The Importance of Backgrounds in Photography
Before we dwell into the importance of background in photography let us take a quick look at the definition for background.
|Photo by: Bahman Farzad|
- The ground or scenery located behind something.
- The part of a pictorial representation that appears to be in the distance and that provides relief for the principal objects in the foreground.
From the two definitions given above it is clear that background is what is seen behind your main subject and it is something that provides relief for the main subject. The role to be played by a good background is clear from it. It should complement the main subject and not compete it with for attention.
Background is as important to making a successful photograph as the subject and the camera angle. Backgrounds could make or break a photograph and taking control of the background can help turn a snapshot into a beautiful photo.
Tips for Getting the Perfect Background in Your Photographs
First step to getting better backgrounds in your shots is to be aware of the importance of backgrounds in photography. One should constantly remind himself to pay attention to what is behind the subject during each photography session. This is only needed in the first few sessions or during the beginning of one’s career. After a while it becomes second nature and you will do it automatically in your unconscious mind. Here are some ideas for interesting background treatments that can enhance your subject.
Whenever you are composing a picture pay as much attention to your backgrounds as you give to your main subject. Ask yourselves some simple questions like:
- Is the background too light when compared to the subject?
- Does the background have lines or colors that distract the viewer?
- Is it too messy?
- Does the background grab too much attention?
- Is there a tree or a pole behind someone that would appear as if growing out of the subject’s head? Etc.
Questions like these help you do a series of checks that would ensure you end up with clear backgrounds that perfectly complement the subject. Your main aim is to make sure that the background in your shots is subordinate to your subject in both tone and interest. Now that you have the answers to the above questions let us discuss some techniques to improve our shots.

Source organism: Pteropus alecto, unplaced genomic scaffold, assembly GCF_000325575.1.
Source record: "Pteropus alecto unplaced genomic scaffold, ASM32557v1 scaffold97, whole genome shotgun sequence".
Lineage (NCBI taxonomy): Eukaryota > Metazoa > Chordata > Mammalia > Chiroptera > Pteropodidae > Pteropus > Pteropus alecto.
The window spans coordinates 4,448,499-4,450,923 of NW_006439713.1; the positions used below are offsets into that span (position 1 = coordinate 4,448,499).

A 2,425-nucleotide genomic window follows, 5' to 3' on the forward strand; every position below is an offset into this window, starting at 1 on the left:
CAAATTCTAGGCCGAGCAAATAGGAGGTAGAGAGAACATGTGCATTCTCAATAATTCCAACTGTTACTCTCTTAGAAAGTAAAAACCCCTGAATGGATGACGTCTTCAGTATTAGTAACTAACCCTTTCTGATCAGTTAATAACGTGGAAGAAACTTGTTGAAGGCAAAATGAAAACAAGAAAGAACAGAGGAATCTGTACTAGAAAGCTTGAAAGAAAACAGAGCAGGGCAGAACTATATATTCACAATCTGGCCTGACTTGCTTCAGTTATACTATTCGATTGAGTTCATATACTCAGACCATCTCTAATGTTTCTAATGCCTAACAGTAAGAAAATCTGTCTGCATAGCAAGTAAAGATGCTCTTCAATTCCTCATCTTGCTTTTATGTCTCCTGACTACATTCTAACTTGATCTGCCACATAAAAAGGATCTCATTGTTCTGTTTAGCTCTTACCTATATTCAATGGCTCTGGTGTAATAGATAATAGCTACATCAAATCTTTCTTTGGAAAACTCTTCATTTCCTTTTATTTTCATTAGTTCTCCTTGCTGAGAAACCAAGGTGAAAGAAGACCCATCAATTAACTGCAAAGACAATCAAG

Choose Your Background Wisely
A creative photographer could easily find many background options for most situations. If the subject could be moved the options are endless and even for subjects that cannot be moved one could try shooting from different angles to get different backgrounds.
|Photo by: Hiroyuki Takeda|
For example shooting from a low angle could help you get the sky as the background and shooting from high up could get you the ground as the background.
Simplify Simplify Simplify
|Photo by: Reinhold Stansich|
Simple uncluttered backgrounds with not many elements or features and very little happening there to attract the visitors attention work all the time. When composing your frame, be constantly on the look out for elements that do not contribute any value to the shot so you can avoid them from your compositions.
Avoids Backgrounds that are Lighter Than the Subject
|Photo by: Renato Targa|
Human eyes are generally attracted to the area of maximum contrast. There are exceptions to this rule; but having backgrounds that are lighter than the subject will often distract the viewers’ attention from the main subject. In most cases backgrounds that are a stop or two darker than the subject work well as this ensures that the area of maximum contrast will be the main subject.
Beware of Lines
|Photo by: Viola|
Lines are everywhere to be found; the horizon, poles, power lines, fences etc are some examples. As a photographer you should always be aware of their presence in your compositions. Lines are very graphic elements and all types of lines vertical, horizontal or diagonal if present in the background could easily divert the viewers’ attention from your main subject. Even patterns that have defined lines can be very unattractive as a background.
Most beginners make the mistake of including competing lines in the background. One classic example is placing the horizon line going through the back of a person’s head.
Throw Background Out of Focus
One of the best ways of eliminating distracting elements behind a subject is to throw them out of focus. There are few things you could do to get smoothly blurred out of focus backgrounds in your shot;
|Photo by: Pablo Carrascosa|
First technique is to use wide open apertures. Everything else remaining the same a wider aperture yields shallower depth of field and thus more blurred backgrounds.